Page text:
On Baseball and Jewish Endurance
Seminary lore has it that Solomon Schechter advised the young Louis Ginzberg, when he joined the faculty, to master the game of baseball. “You can’t be a rabbi in America without understanding baseball.” Destined to become a legendary scholar of Talmud, Ginzberg also amassed a vast knowledge of America’s national pastime.
Such expertise is surely less important today. Baseball has deservedly fallen out of favor. Yet for one brief moment this month, we were reminded of the vanished glory of the game. On the evening of September 6 in Baltimore, Cal Ripken Jr., the incomparable shortstop of the Orioles, riveted the attention of the nation when he surpassed the iron-man feat of Lou Gehrig by playing his 2131st consecutive game. No record in baseball was held to be more unassailable, with the exception perhaps of Joe DiMaggio’s streak of hitting in 56 straight games back in the summer of 1941.
I began playing baseball long before I heard of Solomon Schechter. My adolescent ambition was to show the world that Jews could play baseball. And like a good Jew, I have cultivated my capacity to suffer by rooting for the Chicago Cubs since 1945. Loyalty is not always rewarded. For nearly 20 years, the Cubs had one of the most durable, unselfish and hard-hitting shortstops in the history of the game in Ernie Banks.
For the most part, there are no heroes left in baseball today, just some fine athletes with an oversized appetite for money. But to play for 14 seasons without missing a game at the most demanding and dangerous position on the diamond, and to excel both offensively and defensively, requires character as it does athletic ability. That is what makes Ripken a throwback to Gehrig and a worthy successor to him. His ego and appetites are subordinate to the rigors and nobility of the game. His life style is as old- fashioned as his name.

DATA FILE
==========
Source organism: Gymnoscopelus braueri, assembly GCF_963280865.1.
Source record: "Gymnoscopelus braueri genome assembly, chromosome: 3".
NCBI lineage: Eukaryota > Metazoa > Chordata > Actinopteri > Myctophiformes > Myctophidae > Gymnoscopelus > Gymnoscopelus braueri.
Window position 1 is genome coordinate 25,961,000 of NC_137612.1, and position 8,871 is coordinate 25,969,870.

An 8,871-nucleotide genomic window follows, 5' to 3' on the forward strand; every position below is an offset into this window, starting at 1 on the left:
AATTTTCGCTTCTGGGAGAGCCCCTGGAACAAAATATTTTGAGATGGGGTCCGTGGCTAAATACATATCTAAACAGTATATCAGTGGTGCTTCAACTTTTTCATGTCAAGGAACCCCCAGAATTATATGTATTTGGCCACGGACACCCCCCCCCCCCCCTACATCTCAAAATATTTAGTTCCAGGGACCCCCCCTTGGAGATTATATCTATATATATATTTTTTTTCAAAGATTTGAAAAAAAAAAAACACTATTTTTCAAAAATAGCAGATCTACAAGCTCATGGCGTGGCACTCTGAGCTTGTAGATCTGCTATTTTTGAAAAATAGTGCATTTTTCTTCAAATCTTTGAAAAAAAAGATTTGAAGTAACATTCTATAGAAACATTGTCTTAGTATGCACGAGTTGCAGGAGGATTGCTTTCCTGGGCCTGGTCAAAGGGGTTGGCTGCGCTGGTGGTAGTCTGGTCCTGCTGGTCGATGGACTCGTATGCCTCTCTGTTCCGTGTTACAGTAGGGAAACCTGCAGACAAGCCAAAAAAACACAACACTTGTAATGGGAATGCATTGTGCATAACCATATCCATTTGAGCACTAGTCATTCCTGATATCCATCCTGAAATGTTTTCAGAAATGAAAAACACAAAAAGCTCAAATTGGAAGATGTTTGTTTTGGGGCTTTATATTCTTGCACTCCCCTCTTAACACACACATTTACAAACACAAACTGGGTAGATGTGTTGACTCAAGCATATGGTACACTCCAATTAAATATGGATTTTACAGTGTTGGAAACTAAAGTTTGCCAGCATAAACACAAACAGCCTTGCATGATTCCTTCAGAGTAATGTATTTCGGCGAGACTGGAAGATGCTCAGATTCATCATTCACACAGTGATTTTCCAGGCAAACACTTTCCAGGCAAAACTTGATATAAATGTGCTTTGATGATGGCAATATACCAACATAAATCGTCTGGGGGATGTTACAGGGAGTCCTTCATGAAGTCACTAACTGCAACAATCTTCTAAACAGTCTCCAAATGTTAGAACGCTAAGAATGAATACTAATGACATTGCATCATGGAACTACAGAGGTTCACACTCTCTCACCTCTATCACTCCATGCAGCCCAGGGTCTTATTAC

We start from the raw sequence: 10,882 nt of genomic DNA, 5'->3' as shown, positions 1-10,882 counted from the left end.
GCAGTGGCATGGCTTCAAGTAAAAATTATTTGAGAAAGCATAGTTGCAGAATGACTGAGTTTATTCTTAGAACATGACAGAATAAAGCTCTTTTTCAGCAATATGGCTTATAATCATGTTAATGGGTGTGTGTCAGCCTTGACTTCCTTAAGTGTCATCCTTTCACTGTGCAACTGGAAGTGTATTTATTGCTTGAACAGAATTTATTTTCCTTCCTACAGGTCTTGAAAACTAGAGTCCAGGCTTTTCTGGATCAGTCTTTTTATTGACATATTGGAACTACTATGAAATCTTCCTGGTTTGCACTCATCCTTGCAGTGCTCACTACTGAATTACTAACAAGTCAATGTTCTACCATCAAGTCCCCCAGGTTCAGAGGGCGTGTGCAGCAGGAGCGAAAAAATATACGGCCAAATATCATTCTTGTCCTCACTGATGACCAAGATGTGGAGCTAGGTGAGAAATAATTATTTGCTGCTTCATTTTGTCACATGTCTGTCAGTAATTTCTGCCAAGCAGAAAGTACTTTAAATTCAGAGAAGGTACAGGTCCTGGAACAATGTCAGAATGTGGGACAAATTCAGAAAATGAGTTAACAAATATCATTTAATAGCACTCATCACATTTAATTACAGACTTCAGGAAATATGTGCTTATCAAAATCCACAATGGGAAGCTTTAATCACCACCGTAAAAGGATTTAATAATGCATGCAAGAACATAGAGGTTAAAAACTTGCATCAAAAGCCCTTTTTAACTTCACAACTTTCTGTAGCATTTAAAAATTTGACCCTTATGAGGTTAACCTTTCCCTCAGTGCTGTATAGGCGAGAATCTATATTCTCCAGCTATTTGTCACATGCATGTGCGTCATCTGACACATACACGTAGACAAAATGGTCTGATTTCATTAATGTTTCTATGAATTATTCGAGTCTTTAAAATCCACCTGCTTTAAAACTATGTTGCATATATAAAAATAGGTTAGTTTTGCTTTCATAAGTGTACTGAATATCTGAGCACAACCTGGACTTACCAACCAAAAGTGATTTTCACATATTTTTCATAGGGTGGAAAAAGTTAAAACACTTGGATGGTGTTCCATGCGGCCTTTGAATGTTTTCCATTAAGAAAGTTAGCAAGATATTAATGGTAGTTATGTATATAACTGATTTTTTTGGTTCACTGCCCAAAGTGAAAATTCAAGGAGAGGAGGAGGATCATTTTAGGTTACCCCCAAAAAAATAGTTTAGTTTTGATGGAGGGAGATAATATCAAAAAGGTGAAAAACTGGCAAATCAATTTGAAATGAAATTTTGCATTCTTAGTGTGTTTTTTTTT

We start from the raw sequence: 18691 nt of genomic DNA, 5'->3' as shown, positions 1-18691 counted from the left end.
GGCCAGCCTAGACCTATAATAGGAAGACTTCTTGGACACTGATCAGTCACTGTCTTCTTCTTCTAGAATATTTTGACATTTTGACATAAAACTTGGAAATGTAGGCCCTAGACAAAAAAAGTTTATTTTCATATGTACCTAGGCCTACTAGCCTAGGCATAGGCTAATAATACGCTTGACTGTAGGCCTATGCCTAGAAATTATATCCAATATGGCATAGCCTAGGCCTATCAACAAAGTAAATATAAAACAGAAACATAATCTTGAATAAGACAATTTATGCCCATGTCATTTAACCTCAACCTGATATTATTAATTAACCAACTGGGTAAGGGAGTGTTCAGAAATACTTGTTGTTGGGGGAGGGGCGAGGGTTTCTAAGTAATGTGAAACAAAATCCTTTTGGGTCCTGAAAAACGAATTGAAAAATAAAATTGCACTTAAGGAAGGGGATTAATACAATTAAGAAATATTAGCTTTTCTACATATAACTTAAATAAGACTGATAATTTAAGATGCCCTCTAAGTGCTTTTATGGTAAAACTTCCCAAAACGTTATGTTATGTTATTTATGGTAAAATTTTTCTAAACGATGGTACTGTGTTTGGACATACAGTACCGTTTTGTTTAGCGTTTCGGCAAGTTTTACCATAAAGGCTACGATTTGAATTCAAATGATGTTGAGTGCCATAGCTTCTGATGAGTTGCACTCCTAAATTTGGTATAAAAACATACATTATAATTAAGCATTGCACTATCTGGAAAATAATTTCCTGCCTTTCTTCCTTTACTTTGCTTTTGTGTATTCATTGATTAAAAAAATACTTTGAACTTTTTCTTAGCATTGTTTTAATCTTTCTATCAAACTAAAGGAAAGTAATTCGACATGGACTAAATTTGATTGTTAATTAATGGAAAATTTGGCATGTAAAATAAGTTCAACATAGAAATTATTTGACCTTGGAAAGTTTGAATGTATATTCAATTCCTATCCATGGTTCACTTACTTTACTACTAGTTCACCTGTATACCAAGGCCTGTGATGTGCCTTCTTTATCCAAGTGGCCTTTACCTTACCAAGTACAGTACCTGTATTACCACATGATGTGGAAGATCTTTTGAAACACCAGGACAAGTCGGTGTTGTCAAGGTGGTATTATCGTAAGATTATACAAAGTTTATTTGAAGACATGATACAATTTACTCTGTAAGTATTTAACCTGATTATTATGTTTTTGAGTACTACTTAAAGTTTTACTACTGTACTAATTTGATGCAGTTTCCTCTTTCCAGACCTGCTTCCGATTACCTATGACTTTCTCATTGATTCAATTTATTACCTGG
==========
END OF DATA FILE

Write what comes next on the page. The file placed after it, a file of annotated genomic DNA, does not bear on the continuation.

In celebrating Ripken’s accomplishment, we quietly come to terms with our own lack of consistency. We are better at sprinting than long distance running. Our natures bristle at routine or prolonged concentration. Mood swings, pain and self-indulgence weaken our resolve to persist. Self-control is not a virtue we cultivate and rampant substance abuse (an individual vice) threatens to wreck all efforts at health care reform.
For Jews, Rosh Hashanah and Yom Kippur frame an annual period of introspection, a summons to reach for the ideals of Judaism. And Judaism is nothing if not a lifelong repetition of sacred acts that have the power to imbue our mundane lives with touches of eternity. It doesn’t really work unless we practice it daily. Yet the mitzvot which American Jews favor are precisely those which occur but once a year: the kindling of Hanukkah candles or the holding of a Passover seder. Observance of mitzvot which call for regularity and persistence, like Shabbat, kashrut, study or prayer registers much lower on every survey. Paradoxically, the High Holidays in modern times have given rise to the three-day-a-year Jew, who personifies the polar opposite of the discipline it takes to turn Judaism into a source of holiness, a work of art and a medium for expressing our joy. For the rest of us, our High Holiday resolutions soon fall like trees in the gusts of our emotional tempests.